The Five Critical Characteristics of a Successful Internship
internships can be valuable additions to college applications, but not necessarily so. Why? The answer is simple and intuitive once you allow yourself to enter the mind of a college admission official. Just as there are varying degrees of meaningful extracurricular activities students can embark upon, there are also varying degrees of effective internships. Here are the five characteristics of a successful high school internship.
Internships! The mere mention of the word brings waves of joy to parents of students seeking admission to high-value colleges—as if the mere mention of the word will result in multiple offers of admission from top colleges across America. Indeed, internships can be valuable additions to college applications, but not necessarily so. Why? The answer is simple and intuitive once you allow yourself to enter the mind of a college admission official. Just as there are varying degrees of meaningful extracurricular activities students can embark upon, there are also varying degrees of effective internships. So, seeing an internship on an application will invite scrutiny, which can be a good thing as long as the internship can hold up to that scrutiny. With this in mind, here are the five characteristics of a successful high school internship.
Among the things that college admission officials look for in an internship is authenticity. In other words, is it real? There are varying degrees of authenticity, or lack of authenticity. In the extreme, the internship can be wholly contrived—made up. Unfortunately, there are unscrupulous parents who will put things on an application that are simply not true. They know that the chance of discovery is rather small. In a less extreme example, the internship could result from a business relationship or personal connection. There’s absolutely nothing wrong with this as long as the internship is demonstrated to be valuable to the student’s admission case. Also, it should not be a situation where a student does minimal work from his computer or shows up once or twice in a summer.
While it could be argued that any work experience is valuable, admission officials will view it as far more impactful if it has relevance to a student’s demonstrated passion or likely college academic pathway or major. An internship in a dentist’s office might be viewed as relevant for a student pursuing a pre-med related major, but not for a student pursuing mechanical engineering. Similarly, an internship that involves working in a college professor’s lab will be far more meaningful if the student’s chosen academic pathway is somehow related to scientific research. If possible, students should always try to find an internship that is related to classes they have already taken and classes they expect to take in college.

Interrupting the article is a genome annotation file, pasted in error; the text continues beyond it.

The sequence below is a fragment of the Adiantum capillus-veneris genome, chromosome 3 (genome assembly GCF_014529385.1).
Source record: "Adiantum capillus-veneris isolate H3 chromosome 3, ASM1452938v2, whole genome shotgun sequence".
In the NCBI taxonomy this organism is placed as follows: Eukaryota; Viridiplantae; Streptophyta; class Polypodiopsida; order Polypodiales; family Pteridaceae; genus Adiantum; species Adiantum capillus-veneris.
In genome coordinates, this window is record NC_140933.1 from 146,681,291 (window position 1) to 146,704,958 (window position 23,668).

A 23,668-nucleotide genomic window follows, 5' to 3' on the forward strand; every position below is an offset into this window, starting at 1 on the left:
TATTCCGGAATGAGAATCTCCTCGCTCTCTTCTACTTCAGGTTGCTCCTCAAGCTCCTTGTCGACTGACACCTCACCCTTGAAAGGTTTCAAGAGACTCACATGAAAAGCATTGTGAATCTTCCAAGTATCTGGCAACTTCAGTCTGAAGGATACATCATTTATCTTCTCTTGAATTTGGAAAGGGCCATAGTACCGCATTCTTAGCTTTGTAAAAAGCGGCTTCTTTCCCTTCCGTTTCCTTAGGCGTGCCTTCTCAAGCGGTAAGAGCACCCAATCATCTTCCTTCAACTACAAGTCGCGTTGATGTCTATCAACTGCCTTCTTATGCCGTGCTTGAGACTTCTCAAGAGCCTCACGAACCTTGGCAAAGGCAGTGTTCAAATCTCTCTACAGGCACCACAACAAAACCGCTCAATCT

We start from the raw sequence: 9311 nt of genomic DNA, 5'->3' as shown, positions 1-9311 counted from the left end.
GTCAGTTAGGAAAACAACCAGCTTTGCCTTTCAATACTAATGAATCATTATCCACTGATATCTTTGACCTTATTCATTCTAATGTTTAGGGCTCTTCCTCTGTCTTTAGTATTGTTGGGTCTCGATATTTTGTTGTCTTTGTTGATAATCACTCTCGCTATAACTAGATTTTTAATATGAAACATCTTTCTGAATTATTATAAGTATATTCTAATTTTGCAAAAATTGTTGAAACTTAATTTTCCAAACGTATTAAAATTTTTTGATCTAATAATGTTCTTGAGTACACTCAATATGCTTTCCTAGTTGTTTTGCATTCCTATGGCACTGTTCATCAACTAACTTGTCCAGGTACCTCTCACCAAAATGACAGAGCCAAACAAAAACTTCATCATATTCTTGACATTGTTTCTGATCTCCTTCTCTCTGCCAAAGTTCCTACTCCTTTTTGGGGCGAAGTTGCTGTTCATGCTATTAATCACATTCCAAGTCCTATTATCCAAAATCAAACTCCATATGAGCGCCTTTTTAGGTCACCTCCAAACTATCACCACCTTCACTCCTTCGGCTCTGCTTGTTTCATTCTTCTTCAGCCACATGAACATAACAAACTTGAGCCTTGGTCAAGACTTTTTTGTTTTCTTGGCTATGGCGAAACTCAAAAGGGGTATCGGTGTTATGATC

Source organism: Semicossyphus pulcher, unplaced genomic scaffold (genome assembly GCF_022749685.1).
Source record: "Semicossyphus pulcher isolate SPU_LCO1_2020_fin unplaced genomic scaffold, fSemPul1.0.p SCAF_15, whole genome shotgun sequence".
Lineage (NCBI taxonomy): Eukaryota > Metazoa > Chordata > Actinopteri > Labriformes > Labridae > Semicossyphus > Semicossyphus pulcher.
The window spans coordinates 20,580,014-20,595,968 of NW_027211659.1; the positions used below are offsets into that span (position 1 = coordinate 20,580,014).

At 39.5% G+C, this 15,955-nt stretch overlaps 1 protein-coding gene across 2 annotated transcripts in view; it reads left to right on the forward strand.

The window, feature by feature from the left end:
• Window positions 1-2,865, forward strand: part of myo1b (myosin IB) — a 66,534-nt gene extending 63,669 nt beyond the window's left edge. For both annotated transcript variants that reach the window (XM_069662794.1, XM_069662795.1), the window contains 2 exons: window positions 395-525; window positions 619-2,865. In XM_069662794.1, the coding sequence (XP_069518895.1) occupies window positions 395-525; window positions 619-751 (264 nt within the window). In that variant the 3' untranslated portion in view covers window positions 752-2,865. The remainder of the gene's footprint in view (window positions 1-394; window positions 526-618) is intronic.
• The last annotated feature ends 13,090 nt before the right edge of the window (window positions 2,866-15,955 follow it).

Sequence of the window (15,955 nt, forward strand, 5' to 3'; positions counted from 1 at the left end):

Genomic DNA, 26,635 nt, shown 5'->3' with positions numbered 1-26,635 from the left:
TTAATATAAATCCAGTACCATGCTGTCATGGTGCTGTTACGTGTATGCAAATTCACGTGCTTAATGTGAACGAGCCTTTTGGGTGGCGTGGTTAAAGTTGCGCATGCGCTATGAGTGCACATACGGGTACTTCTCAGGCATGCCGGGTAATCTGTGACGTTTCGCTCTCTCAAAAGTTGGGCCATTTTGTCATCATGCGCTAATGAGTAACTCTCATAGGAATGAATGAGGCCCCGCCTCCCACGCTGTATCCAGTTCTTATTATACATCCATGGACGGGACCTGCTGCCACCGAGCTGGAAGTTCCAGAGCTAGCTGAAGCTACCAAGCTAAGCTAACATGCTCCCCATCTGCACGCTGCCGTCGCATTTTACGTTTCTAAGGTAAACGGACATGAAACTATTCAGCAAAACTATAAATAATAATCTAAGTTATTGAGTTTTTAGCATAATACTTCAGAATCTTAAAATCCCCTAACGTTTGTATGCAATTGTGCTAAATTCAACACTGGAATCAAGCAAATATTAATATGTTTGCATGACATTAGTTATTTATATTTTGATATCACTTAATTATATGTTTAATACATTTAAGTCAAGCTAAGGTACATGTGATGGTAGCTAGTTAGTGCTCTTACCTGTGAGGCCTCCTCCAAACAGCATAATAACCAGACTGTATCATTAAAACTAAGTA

One of the most vital aspects of an internship is supervision. Without it, you cannot have an internship. Instead, you have mere research, which could also be useful, but you must be clear about the differences between an internship and research. Interns should report directly to one individual who is responsible for assigning tasks and evaluating performance. There should be clearly defined goals and regular evaluation on accomplishing those goals.
Internships should have a clear outcome such as a multi-page summary, a detailed report, a published paper, a detailed poster, a recorded or formal presentation, a patent, accreditation for research results, or another tangible result that can be added to the college application. If the internship is creative in nature, then the outcome could be the result of that creativity such as a book, a screenplay, a portfolio, a record album, or a video.
Colleges will expect to see a recommendation by the internship supervisor. Without it, the internship will lose credibility and colleges will be left wondering why you were unable to attain one. Recommendations add validity because recommenders must put their own names and reputations on the line, which professionals are unlikely to do in a false or misleading way. Just as many teachers and counselors allow you to provide bragsheets containing important information you would like to see included in their recommendations, internship recommenders may ask you to provide them with information about your participation, successes, challenges, and learned experiences from the internship.
Remember that internships can be an important part of a student’s application. They can demonstrate initiative, passion, leadership, the ability to work as part of a team, the ability to take instruction, and reliability. But simply having the word “internship” on an application is relatively meaningless unless it includes these five critical characteristics. Also, the intrinsic value of an internship goes far beyond the weight it brings to a college application. It also provides students with experience and exposure to areas they might be considering pursuing in college and beyond.
By Neil Chyten
Founder of Avalon Admission